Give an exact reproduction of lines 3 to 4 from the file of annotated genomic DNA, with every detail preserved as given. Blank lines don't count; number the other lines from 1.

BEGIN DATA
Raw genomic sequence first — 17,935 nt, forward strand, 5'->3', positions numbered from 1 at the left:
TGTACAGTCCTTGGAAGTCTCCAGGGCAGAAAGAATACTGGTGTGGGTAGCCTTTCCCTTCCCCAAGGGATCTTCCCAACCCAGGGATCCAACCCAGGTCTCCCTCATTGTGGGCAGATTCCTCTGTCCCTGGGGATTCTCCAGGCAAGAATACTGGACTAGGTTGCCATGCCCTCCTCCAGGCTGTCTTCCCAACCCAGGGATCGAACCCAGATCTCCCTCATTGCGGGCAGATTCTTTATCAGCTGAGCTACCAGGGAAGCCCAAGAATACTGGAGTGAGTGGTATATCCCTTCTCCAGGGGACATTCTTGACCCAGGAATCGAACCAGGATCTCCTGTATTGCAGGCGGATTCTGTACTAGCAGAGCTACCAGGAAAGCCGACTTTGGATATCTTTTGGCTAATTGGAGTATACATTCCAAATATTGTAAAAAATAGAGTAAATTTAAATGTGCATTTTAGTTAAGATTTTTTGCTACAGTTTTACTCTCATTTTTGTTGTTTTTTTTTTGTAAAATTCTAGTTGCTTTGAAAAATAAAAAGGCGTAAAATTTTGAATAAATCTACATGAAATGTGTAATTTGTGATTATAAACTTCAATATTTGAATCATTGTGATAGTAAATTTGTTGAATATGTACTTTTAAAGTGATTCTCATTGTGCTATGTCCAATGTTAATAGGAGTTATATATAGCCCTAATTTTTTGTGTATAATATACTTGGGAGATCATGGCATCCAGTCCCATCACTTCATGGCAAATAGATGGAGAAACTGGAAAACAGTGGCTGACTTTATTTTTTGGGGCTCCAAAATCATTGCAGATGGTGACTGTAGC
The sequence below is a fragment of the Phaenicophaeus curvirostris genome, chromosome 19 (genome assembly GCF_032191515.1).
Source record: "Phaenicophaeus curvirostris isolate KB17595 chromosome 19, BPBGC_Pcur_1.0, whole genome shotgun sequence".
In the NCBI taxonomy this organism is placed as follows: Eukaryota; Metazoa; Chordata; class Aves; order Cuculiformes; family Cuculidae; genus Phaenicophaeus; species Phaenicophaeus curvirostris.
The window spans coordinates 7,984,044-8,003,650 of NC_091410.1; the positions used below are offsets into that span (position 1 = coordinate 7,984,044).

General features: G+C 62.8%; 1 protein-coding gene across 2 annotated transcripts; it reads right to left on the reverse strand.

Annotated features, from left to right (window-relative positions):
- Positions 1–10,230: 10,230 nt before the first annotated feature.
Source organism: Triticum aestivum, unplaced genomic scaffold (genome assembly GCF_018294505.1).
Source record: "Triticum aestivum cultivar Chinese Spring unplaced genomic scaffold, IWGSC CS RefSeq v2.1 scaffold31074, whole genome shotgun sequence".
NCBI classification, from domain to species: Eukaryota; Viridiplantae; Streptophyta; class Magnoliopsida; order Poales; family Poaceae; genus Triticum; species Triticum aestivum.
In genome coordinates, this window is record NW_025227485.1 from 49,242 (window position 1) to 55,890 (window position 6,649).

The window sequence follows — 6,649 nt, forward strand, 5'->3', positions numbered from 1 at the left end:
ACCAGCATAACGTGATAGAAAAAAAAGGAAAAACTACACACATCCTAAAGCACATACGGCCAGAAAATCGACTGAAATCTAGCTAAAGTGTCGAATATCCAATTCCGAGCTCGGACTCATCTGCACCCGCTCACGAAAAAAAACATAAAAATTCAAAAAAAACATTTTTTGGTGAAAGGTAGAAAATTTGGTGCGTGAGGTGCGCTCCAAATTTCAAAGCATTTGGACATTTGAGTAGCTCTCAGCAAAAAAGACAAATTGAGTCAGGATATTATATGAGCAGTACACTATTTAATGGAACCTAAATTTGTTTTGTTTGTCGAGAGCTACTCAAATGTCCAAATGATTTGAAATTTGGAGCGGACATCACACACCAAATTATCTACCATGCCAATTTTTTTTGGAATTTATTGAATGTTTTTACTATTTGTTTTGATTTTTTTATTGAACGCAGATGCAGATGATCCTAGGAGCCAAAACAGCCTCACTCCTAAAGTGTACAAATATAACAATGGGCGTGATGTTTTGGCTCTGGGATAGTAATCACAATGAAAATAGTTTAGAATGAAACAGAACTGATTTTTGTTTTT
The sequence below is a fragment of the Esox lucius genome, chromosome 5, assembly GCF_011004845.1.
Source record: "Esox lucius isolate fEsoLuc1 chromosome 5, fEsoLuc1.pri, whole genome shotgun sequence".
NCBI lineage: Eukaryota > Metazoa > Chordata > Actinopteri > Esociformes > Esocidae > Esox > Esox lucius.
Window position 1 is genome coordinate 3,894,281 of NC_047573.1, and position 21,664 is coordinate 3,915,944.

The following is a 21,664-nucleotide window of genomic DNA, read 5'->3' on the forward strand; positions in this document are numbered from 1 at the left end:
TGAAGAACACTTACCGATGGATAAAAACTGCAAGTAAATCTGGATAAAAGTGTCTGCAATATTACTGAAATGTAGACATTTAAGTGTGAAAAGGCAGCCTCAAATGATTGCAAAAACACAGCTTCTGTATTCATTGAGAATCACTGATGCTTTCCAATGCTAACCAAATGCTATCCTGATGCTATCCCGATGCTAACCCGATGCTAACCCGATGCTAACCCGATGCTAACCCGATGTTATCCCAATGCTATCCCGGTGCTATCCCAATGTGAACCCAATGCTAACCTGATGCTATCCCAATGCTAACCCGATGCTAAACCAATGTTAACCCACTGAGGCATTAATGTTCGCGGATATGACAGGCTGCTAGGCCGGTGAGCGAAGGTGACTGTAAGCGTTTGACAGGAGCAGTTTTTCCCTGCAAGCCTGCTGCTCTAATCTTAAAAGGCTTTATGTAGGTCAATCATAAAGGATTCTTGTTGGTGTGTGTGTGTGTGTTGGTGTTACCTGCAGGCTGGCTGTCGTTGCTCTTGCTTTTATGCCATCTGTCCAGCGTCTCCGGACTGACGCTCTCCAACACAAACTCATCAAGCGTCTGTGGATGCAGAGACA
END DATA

The sequence below is a fragment of the Phaenicophaeus curvirostris genome, chromosome 19 (genome assembly GCF_032191515.1).
Source record: "Phaenicophaeus curvirostris isolate KB17595 chromosome 19, BPBGC_Pcur_1.0, whole genome shotgun sequence".